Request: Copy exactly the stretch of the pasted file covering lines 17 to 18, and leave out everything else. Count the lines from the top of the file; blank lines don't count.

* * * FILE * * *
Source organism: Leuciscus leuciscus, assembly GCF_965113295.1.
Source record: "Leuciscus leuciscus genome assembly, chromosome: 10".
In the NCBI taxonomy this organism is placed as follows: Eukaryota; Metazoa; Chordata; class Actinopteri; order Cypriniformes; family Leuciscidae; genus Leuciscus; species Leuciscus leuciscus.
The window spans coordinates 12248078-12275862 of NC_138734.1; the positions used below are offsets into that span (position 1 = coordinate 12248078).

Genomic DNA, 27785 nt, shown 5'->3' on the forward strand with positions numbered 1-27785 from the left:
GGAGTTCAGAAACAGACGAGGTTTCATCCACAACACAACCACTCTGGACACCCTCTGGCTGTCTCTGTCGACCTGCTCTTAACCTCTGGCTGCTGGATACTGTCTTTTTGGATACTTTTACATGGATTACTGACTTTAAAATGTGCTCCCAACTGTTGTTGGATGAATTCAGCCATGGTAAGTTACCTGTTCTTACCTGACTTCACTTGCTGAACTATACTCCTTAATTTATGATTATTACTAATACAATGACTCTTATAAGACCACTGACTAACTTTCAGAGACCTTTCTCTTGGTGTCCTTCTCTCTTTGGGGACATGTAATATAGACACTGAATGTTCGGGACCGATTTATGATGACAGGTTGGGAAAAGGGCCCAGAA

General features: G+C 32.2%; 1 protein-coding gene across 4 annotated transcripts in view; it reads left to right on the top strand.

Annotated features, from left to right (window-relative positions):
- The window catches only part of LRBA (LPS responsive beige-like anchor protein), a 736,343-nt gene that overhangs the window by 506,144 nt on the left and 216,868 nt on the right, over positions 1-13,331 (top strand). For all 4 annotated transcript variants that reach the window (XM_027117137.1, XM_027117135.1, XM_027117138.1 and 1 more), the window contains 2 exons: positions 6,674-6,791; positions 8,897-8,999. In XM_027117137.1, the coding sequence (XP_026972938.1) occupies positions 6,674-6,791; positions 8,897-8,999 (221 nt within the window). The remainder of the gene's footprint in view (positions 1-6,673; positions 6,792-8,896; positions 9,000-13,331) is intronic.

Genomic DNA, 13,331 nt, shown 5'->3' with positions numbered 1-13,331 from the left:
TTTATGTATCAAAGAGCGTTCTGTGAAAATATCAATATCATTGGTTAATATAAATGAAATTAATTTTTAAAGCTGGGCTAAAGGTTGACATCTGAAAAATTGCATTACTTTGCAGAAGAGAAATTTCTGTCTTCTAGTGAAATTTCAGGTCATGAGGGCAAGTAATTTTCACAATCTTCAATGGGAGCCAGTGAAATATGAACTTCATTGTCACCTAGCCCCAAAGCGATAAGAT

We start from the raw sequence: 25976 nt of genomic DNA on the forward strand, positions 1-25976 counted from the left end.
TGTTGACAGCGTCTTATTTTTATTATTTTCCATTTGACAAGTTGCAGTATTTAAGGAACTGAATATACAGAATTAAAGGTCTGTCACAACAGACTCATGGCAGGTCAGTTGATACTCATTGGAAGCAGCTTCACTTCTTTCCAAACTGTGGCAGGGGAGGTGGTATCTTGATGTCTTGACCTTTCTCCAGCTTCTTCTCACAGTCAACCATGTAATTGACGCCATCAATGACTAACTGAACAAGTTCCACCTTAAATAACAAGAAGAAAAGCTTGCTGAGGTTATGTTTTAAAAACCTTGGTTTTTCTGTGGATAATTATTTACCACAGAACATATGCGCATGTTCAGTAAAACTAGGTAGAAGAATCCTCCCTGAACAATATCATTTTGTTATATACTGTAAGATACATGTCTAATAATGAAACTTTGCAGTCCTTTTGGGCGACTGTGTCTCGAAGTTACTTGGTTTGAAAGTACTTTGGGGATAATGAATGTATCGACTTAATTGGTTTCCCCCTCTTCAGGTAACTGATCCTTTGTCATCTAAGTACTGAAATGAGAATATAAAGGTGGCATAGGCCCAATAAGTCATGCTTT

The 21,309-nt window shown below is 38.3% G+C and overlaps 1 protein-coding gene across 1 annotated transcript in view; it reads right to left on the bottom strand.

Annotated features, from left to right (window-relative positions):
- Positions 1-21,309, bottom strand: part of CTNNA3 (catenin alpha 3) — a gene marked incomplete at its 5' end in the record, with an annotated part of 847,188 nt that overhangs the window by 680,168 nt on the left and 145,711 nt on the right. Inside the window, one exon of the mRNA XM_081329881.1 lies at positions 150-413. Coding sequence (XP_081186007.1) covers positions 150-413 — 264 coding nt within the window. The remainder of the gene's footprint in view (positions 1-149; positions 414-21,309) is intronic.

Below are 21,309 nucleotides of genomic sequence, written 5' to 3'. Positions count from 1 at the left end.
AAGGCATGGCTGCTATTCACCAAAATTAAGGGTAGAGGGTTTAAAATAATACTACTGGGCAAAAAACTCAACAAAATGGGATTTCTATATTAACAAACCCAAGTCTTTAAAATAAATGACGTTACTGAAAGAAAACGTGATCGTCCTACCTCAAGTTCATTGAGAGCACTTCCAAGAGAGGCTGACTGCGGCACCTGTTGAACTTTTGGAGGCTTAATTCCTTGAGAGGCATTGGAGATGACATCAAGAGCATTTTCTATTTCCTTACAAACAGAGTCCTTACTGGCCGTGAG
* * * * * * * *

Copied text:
Below are 21,309 nucleotides of genomic sequence, written 5' to 3'. Positions count from 1 at the left end.
AAGGCATGGCTGCTATTCACCAAAATTAAGGGTAGAGGGTTTAAAATAATACTACTGGGCAAAAAACTCAACAAAATGGGATTTCTATATTAACAAACCCAAGTCTTTAAAATAAATGACGTTACTGAAAGAAAACGTGATCGTCCTACCTCAAGTTCATTGAGAGCACTTCCAAGAGAGGCTGACTGCGGCACCTGTTGAACTTTTGGAGGCTTAATTCCTTGAGAGGCATTGGAGATGACATCAAGAGCATTTTCTATTTCCTTACAAACAGAGTCCTTACTGGCCGTGAG